Seasonal Trends in Lithuanian Stock Market

Žaneta Simanavičienė, Rokas Šliupas


Purpose of the article is to disentangle different calendar effects which leave efficiency holes in Lithuanian market. This paper presents and tests if commonly described seasonal patterns exist in Lithuanian stock market. Analysis of three different sections: period-of-the-year; week-of-the-month and day-of-the-week, suggests that calendar effects do exist in this market. The multitude of explanations for the seasonal effect leaves the reader confused about its primary cause(s): is it tax-loss selling, window dressing, information, bid-ask bounce, or a combination of these causes? The confusion arises, in part, because evidence has generally been presented in support of a particular hypothesis though the same evidence may be consistent with another hypothesis.
Methodology/methods are logical and systemic analysis of research literature based on the comparative and generalization methods as well as statistical methods.
Scientific aim of the article is the lack of arguments questioning if market prices operating system is fully effective. Novelty of the paper is to the answer to the question what seasonal anomalies are also present in the stock market of new open economy countries.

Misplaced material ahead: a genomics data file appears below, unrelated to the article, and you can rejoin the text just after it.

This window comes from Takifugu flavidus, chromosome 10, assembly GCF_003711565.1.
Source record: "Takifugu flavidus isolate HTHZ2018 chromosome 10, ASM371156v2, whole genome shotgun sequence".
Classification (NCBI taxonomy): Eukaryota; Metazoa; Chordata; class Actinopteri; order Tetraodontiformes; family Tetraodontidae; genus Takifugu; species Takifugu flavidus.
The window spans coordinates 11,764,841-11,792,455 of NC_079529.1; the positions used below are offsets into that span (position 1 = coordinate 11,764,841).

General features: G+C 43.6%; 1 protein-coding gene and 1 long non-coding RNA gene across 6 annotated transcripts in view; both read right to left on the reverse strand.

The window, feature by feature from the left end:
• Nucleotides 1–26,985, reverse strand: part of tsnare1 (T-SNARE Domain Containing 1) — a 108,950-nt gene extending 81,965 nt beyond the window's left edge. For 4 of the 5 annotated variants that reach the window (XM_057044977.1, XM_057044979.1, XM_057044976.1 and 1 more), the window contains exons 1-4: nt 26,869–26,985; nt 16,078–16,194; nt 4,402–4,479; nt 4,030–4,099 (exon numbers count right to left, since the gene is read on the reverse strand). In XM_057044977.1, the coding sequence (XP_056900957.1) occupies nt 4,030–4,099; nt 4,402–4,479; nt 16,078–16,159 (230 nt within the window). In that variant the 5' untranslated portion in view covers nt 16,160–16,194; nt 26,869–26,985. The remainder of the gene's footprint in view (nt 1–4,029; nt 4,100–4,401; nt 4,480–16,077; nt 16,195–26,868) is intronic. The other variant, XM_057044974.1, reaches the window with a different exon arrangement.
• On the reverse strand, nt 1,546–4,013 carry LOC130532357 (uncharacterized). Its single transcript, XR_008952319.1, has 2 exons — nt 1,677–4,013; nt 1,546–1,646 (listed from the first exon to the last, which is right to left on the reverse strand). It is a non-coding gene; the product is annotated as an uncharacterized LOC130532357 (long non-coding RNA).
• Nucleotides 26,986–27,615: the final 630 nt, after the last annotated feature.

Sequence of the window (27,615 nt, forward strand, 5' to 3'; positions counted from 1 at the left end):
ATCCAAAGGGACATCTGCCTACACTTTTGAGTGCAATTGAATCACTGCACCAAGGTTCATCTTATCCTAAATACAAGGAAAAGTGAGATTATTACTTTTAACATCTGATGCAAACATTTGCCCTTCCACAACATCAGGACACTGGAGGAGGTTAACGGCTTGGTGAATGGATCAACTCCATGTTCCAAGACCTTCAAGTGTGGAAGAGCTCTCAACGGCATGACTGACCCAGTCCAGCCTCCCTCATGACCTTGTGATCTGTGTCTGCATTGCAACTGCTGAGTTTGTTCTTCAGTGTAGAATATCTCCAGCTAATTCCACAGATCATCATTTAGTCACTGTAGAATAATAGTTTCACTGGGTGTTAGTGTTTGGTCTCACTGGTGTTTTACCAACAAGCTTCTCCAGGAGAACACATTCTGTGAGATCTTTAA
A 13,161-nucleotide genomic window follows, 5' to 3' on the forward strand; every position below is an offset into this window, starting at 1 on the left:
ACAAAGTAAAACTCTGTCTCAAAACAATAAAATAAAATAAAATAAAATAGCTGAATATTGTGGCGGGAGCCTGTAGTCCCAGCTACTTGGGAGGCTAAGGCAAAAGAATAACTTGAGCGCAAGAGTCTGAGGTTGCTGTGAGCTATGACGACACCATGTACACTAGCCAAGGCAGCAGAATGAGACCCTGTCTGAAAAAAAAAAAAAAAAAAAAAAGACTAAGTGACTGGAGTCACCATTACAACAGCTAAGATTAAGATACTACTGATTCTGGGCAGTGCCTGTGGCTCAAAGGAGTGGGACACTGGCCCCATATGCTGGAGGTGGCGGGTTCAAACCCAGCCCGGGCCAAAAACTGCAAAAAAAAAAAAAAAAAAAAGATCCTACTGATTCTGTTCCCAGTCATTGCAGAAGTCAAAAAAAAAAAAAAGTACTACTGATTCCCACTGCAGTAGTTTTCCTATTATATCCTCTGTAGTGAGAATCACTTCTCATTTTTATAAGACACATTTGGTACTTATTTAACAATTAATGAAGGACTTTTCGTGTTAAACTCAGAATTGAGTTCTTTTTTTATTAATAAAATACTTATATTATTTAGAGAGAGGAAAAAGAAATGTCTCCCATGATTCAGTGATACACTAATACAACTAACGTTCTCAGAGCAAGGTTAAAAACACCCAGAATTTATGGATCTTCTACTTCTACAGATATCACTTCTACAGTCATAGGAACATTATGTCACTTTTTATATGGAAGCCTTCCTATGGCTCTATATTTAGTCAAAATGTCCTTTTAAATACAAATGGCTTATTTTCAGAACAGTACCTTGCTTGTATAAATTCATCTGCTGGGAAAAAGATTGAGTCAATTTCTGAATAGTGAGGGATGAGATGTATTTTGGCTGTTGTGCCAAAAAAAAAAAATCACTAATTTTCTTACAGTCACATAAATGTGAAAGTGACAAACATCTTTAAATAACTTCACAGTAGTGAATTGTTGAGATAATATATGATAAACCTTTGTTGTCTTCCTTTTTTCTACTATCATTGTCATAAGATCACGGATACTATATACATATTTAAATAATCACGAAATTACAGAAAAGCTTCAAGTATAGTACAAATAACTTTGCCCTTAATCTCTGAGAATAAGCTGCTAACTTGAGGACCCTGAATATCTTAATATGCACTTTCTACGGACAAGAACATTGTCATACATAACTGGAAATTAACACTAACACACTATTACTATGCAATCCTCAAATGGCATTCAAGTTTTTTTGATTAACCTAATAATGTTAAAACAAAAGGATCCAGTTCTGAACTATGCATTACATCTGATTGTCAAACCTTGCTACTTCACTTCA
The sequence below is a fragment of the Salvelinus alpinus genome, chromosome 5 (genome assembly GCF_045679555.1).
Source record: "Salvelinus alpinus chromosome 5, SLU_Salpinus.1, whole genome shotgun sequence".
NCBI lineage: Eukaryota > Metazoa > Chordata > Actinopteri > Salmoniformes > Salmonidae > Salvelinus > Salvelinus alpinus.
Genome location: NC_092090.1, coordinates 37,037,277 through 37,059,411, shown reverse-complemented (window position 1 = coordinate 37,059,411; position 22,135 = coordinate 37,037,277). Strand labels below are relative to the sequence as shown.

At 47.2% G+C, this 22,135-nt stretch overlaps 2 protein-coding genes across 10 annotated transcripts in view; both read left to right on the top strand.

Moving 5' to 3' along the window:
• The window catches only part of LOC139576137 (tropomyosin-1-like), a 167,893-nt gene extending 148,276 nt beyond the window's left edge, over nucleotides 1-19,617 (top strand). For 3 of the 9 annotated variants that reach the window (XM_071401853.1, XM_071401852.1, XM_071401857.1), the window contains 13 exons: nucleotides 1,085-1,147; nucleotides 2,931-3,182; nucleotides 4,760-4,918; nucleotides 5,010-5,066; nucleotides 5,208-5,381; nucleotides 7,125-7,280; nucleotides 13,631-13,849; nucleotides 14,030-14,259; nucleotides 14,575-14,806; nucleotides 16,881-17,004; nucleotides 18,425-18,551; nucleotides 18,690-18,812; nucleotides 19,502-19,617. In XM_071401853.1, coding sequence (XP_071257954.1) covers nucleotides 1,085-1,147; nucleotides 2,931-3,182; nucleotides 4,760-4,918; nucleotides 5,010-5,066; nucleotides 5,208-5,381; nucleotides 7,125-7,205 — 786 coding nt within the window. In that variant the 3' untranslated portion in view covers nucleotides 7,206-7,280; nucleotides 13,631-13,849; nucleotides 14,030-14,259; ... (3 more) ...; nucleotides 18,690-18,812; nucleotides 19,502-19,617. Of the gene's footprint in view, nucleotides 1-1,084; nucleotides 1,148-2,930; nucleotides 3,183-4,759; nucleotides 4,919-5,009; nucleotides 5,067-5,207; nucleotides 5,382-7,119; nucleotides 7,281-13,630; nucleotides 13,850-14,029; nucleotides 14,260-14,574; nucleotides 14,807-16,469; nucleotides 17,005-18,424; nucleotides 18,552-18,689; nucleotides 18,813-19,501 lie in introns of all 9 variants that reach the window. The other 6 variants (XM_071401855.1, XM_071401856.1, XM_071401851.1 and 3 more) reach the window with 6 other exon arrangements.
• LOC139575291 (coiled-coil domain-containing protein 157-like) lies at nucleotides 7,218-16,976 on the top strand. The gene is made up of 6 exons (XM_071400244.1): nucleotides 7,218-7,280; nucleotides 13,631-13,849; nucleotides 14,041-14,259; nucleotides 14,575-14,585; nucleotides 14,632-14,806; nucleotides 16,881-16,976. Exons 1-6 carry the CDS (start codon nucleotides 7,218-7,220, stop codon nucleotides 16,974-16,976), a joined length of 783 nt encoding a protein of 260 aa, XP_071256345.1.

Findings show that using this modified strategy investor could achieve 20.7% compounded annual growth rate versus 7.8% achieved using simply holding stocks throughout. The hypothesis asserts that returns generally will be greater following the “January effect”. There is limited amount of data for constructing robust seasonal strategies so we modified Buy and Hold strategy with simple rules of using best and worst months to show how they influence OMXV index performance.
In the conclusions, empirical results using stock index returns for 2000 - 2010 support the hypothesis in Lithuaian stock market. Abnormal activity of OMXV index’s performance is found in the end of summer and throughout autumn. August is best performer of the year while October is performing worst.


Stock return seasonality; seasonal component; calendar effect

JEL Classification

G10; G14; G19

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Online: 2013-10-21